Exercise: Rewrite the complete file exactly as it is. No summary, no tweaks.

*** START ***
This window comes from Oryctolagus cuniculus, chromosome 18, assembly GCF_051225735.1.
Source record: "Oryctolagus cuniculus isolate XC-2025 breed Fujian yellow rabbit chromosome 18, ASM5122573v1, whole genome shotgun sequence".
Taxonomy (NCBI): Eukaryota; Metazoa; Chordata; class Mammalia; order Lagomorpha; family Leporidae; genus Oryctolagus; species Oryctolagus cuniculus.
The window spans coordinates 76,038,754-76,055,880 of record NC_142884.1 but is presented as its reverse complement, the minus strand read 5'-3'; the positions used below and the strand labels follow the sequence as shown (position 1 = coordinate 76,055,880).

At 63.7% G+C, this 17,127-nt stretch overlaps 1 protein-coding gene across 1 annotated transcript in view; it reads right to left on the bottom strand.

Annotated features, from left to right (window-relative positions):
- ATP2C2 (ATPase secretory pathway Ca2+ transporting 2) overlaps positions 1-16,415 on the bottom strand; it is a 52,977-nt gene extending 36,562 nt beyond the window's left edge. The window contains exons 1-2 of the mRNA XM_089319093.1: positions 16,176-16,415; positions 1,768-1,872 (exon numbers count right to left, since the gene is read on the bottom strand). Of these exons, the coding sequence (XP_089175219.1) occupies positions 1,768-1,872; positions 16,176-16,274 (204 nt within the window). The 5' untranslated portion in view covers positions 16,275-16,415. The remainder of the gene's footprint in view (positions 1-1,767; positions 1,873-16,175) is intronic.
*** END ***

This window comes from Oryctolagus cuniculus, chromosome 18, assembly GCF_051225735.1.
Source record: "Oryctolagus cuniculus isolate XC-2025 breed Fujian yellow rabbit chromosome 18, ASM5122573v1, whole genome shotgun sequence".
Taxonomy (NCBI): Eukaryota; Metazoa; Chordata; class Mammalia; order Lagomorpha; family Leporidae; genus Oryctolagus; species Oryctolagus cuniculus.
The window spans coordinates 76,038,754-76,055,880 of record NC_142884.1 but is presented as its reverse complement, the minus strand read 5'-3'; the positions used below and the strand labels follow the sequence as shown (position 1 = coordinate 76,055,880).

At 63.7% G+C, this 17,127-nt stretch overlaps 1 protein-coding gene across 1 annotated transcript in view; it reads right to left on the bottom strand.

Annotated features, from left to right (window-relative positions):
- ATP2C2 (ATPase secretory pathway Ca2+ transporting 2) overlaps positions 1-16,415 on the bottom strand; it is a 52,977-nt gene extending 36,562 nt beyond the window's left edge. The window contains exons 1-2 of the mRNA XM_089319093.1: positions 16,176-16,415; positions 1,768-1,872 (exon numbers count right to left, since the gene is read on the bottom strand). Of these exons, the coding sequence (XP_089175219.1) occupies positions 1,768-1,872; positions 16,176-16,274 (204 nt within the window). The 5' untranslated portion in view covers positions 16,275-16,415. The remainder of the gene's footprint in view (positions 1-1,767; positions 1,873-16,175) is intronic.